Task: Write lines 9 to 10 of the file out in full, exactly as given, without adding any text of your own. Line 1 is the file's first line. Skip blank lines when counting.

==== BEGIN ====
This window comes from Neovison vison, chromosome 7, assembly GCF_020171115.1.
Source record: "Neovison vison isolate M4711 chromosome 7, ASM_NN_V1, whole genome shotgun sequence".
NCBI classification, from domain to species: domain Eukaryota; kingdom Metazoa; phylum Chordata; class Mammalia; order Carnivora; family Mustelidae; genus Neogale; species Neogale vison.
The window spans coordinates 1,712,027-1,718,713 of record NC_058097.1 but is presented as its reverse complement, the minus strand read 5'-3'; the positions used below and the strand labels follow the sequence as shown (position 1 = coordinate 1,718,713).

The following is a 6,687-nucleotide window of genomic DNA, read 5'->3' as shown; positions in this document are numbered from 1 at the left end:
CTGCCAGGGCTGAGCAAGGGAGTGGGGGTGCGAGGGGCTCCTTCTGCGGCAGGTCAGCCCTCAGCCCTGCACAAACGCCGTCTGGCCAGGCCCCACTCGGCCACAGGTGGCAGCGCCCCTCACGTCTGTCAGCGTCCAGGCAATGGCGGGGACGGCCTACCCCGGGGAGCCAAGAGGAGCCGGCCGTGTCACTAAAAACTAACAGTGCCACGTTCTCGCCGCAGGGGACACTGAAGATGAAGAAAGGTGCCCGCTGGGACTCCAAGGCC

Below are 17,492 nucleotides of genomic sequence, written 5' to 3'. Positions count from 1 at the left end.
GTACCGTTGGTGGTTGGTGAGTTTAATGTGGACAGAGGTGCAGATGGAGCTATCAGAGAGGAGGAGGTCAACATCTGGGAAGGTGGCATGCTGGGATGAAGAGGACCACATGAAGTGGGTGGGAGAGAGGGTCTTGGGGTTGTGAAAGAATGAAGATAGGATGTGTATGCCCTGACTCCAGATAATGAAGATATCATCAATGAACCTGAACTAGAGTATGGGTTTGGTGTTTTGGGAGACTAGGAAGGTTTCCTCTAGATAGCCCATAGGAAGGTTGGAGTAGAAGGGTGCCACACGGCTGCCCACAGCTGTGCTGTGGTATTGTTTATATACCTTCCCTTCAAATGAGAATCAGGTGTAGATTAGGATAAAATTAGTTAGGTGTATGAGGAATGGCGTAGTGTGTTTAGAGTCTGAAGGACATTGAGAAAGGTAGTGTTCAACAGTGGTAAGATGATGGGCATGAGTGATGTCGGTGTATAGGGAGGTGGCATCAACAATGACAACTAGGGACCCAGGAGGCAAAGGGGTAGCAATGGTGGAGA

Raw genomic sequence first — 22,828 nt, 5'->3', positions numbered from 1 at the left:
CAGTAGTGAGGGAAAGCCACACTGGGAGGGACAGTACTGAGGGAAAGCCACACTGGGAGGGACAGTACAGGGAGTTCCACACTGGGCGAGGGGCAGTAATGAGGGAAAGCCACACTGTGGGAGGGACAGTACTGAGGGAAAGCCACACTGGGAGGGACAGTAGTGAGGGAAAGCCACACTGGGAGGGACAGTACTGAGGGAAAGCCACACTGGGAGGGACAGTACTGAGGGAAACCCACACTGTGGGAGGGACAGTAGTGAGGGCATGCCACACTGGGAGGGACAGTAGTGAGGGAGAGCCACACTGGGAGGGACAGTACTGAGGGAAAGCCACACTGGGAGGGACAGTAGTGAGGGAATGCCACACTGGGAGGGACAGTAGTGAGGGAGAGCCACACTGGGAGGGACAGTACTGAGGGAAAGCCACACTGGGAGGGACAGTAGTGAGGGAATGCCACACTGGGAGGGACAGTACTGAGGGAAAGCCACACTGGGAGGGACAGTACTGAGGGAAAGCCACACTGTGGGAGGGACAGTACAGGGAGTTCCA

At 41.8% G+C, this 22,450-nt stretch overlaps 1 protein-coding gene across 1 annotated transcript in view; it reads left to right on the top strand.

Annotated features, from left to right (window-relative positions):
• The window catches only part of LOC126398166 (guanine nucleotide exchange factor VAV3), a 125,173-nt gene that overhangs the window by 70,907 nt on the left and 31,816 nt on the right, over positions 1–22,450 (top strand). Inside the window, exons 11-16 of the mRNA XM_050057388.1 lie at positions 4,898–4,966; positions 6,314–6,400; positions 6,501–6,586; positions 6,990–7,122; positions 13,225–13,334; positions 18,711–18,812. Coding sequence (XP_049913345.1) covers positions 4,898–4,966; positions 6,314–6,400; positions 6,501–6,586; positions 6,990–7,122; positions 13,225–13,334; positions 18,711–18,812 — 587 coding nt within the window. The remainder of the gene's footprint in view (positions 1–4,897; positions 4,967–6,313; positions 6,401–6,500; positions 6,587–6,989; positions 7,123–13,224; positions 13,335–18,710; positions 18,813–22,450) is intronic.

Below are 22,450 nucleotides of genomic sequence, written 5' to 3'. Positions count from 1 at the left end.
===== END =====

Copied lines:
Raw genomic sequence first — 22,828 nt, 5'->3', positions numbered from 1 at the left:
CAGTAGTGAGGGAAAGCCACACTGGGAGGGACAGTACTGAGGGAAAGCCACACTGGGAGGGACAGTACAGGGAGTTCCACACTGGGCGAGGGGCAGTAATGAGGGAAAGCCACACTGTGGGAGGGACAGTACTGAGGGAAAGCCACACTGGGAGGGACAGTAGTGAGGGAAAGCCACACTGGGAGGGACAGTACTGAGGGAAAGCCACACTGGGAGGGACAGTACTGAGGGAAACCCACACTGTGGGAGGGACAGTAGTGAGGGCATGCCACACTGGGAGGGACAGTAGTGAGGGAGAGCCACACTGGGAGGGACAGTACTGAGGGAAAGCCACACTGGGAGGGACAGTAGTGAGGGAATGCCACACTGGGAGGGACAGTAGTGAGGGAGAGCCACACTGGGAGGGACAGTACTGAGGGAAAGCCACACTGGGAGGGACAGTAGTGAGGGAATGCCACACTGGGAGGGACAGTACTGAGGGAAAGCCACACTGGGAGGGACAGTACTGAGGGAAAGCCACACTGTGGGAGGGACAGTACAGGGAGTTCCA